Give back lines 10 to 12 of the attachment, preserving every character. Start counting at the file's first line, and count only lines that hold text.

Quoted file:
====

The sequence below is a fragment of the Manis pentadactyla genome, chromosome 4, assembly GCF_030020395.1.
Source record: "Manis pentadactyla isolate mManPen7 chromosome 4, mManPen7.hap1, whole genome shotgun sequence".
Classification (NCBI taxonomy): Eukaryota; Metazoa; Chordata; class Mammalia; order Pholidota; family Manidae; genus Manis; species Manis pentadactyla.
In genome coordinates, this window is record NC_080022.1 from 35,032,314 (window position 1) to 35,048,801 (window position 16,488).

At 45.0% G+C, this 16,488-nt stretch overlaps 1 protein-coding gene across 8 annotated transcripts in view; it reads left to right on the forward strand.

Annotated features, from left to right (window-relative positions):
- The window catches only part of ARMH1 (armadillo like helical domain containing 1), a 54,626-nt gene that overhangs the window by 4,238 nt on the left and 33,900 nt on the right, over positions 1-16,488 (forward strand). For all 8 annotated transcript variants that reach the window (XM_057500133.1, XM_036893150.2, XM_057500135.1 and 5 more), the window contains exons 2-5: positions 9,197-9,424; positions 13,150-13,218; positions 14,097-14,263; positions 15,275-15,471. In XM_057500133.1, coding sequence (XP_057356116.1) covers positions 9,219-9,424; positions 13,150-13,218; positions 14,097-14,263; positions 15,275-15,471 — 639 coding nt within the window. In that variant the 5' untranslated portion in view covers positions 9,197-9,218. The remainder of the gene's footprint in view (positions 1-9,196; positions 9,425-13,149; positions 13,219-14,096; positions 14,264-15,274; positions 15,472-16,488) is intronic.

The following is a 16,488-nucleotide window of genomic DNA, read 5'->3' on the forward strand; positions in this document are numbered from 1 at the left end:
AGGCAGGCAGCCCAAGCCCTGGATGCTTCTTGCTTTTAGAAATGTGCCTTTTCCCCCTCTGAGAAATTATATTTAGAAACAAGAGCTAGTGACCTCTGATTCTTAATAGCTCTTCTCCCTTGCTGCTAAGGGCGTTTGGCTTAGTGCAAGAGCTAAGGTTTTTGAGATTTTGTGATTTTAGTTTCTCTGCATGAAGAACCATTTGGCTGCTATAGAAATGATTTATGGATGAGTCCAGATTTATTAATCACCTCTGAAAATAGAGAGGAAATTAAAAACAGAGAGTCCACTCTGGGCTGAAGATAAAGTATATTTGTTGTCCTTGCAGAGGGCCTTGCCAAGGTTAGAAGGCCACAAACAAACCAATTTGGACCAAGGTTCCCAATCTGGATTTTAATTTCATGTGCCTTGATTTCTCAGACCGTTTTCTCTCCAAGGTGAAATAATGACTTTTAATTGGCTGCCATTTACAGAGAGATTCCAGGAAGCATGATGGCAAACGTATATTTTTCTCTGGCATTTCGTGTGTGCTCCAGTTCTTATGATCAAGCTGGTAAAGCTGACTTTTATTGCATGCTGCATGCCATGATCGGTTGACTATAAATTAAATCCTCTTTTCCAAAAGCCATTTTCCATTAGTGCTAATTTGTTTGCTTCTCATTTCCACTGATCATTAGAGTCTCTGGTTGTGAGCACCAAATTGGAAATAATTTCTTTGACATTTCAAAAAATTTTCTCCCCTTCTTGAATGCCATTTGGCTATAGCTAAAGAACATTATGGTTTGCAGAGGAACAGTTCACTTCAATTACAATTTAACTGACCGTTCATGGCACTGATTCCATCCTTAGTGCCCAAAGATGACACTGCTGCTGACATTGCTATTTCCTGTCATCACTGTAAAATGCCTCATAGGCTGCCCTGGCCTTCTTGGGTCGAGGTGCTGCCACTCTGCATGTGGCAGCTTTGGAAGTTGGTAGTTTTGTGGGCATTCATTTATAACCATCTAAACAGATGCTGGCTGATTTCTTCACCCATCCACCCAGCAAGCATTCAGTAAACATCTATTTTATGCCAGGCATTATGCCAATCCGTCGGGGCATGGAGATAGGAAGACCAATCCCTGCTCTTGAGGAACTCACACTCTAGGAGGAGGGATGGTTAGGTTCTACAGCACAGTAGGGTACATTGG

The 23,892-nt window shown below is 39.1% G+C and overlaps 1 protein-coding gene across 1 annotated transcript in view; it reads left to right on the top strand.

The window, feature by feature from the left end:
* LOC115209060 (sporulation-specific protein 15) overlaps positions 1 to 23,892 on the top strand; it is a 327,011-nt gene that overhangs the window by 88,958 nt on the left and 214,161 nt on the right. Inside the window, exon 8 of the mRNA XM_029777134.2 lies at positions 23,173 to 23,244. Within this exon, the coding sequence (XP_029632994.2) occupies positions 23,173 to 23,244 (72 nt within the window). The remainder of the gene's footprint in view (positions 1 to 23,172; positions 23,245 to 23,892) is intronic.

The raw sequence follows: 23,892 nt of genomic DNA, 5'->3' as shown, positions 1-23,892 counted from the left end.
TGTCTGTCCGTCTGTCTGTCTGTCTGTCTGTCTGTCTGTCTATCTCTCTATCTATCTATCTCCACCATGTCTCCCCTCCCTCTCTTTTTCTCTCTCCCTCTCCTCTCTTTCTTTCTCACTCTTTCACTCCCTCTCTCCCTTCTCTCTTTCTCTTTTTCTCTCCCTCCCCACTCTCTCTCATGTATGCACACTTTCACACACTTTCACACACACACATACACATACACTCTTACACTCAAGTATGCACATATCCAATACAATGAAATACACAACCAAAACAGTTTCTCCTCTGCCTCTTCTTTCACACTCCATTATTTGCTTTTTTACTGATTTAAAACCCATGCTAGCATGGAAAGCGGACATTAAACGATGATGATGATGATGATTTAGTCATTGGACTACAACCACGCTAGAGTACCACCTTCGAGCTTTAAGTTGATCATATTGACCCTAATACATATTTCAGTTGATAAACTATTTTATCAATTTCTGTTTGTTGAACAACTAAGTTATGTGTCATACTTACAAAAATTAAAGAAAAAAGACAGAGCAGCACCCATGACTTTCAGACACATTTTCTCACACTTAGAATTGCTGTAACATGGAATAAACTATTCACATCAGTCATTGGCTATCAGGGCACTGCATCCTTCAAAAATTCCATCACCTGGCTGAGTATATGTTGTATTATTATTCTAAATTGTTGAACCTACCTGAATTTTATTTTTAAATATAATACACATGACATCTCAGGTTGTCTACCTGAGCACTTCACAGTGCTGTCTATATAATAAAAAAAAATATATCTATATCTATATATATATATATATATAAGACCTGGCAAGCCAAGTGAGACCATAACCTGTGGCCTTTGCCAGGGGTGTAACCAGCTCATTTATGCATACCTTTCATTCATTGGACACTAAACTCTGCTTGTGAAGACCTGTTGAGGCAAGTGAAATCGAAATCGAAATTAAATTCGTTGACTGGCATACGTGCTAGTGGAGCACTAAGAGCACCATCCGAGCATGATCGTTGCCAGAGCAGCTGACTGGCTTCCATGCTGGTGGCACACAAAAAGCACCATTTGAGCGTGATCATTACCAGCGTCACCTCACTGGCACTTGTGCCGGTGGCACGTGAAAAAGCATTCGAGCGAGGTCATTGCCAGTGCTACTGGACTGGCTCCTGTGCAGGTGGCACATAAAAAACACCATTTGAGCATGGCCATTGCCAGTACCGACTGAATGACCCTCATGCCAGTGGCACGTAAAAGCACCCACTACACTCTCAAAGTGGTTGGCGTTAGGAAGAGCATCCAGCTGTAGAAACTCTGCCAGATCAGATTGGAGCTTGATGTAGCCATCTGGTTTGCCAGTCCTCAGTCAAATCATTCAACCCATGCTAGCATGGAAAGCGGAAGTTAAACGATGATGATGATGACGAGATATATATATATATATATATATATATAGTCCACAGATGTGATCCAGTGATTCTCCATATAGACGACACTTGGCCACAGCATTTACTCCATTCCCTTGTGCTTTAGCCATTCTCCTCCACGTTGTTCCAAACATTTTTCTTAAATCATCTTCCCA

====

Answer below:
The 23,892-nt window shown below is 39.1% G+C and overlaps 1 protein-coding gene across 1 annotated transcript in view; it reads left to right on the top strand.

The window, feature by feature from the left end:
* LOC115209060 (sporulation-specific protein 15) overlaps positions 1 to 23,892 on the top strand; it is a 327,011-nt gene that overhangs the window by 88,958 nt on the left and 214,161 nt on the right. Inside the window, exon 8 of the mRNA XM_029777134.2 lies at positions 23,173 to 23,244. Within this exon, the coding sequence (XP_029632994.2) occupies positions 23,173 to 23,244 (72 nt within the window). The remainder of the gene's footprint in view (positions 1 to 23,172; positions 23,245 to 23,892) is intronic.